Kaylee and EGL

I got into a discussion with some people today about Kaylee from Firefly, and her interest in frilly things combined with her genius for machines. I made the argument that these two traits are not as unconnected as they may initially seem. They may, in fact, stem from a common personality characteristic: complete indifference to patriarchal conventions.

She’s in a male-dominated profession and, while others might succumb to stereotype threat, she does not care what the social attitude is about her choice of work and does not let that affect her.

She chooses a frilly dress that is outrageously girly, but which does not cater at all to the male gaze. Which is not to say that wearing skimpy clothing is bad, but simply that she’s chosen her aesthetic because she likes it, and hasn’t stopped to worry about whether Simon will find it particularly attractive–even though she has a huge crush on him.

After coming back from RuffleCon this past weekend, I observed that a lot of the girls I talked to were working in technical/analytical fields (programming, statistics, math), or had earned graduate level degrees from highly regarded institutions. And they love frilly dresses. It’s an extremely well-run convention, that happens to be something like over 70% female.

When I was a kid watching TV shows and movies, I was always led to believe that societies populated and run predominantly by women were supposed to look like the Amazon women depicted on screen in skimpy leather outfits. But see, that’s the effect of the male gaze in film. It’s 2015 now, and I’ve yet to see a predominantly female-run society/organization–serving predominantly female consumers–that prances around in leather bikinis.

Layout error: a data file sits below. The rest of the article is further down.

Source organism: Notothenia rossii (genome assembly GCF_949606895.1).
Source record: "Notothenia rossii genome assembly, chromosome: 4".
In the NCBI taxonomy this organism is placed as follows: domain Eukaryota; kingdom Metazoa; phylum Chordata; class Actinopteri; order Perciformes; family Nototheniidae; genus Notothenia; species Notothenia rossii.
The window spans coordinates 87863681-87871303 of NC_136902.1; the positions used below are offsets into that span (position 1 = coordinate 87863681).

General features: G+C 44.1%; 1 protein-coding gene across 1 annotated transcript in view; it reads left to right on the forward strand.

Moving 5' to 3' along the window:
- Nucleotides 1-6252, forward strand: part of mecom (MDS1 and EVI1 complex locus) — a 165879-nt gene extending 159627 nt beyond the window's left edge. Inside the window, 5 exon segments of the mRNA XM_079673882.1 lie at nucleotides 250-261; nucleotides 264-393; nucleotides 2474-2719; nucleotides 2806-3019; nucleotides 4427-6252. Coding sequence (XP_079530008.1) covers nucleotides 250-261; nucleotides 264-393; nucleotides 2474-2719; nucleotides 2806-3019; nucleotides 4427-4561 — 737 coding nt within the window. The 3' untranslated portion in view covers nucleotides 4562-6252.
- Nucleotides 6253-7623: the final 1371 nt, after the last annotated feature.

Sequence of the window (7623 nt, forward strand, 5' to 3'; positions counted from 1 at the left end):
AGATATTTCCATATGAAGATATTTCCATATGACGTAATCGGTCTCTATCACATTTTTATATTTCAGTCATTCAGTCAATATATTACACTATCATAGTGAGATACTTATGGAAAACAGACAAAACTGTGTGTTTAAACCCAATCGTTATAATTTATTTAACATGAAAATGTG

I have, however, seen them prance around in frilly dresses and cute bonnets.

One thought on “Kaylee and EGL

  1. What’s ironc here is that once upon a time in a Victorian Boudoire somewhere near you the Patriarchy used to like their women in cute bonnets and frilly dresses, though preferably with not much to say. Here in the modern era women continue to dominate in various intellectual fields. The universities are burgeoning with female minds on fire while their male counterparts lag behind floundering in an era of lost masculinity, still holding on to barbells and steroids, not too sure what it is women want from them. And in the advance of a plethora of digital pornography we enter into an era of sadness. Men don’t know what to do and women know what they want, but is anyone listening I wonder sometimes.

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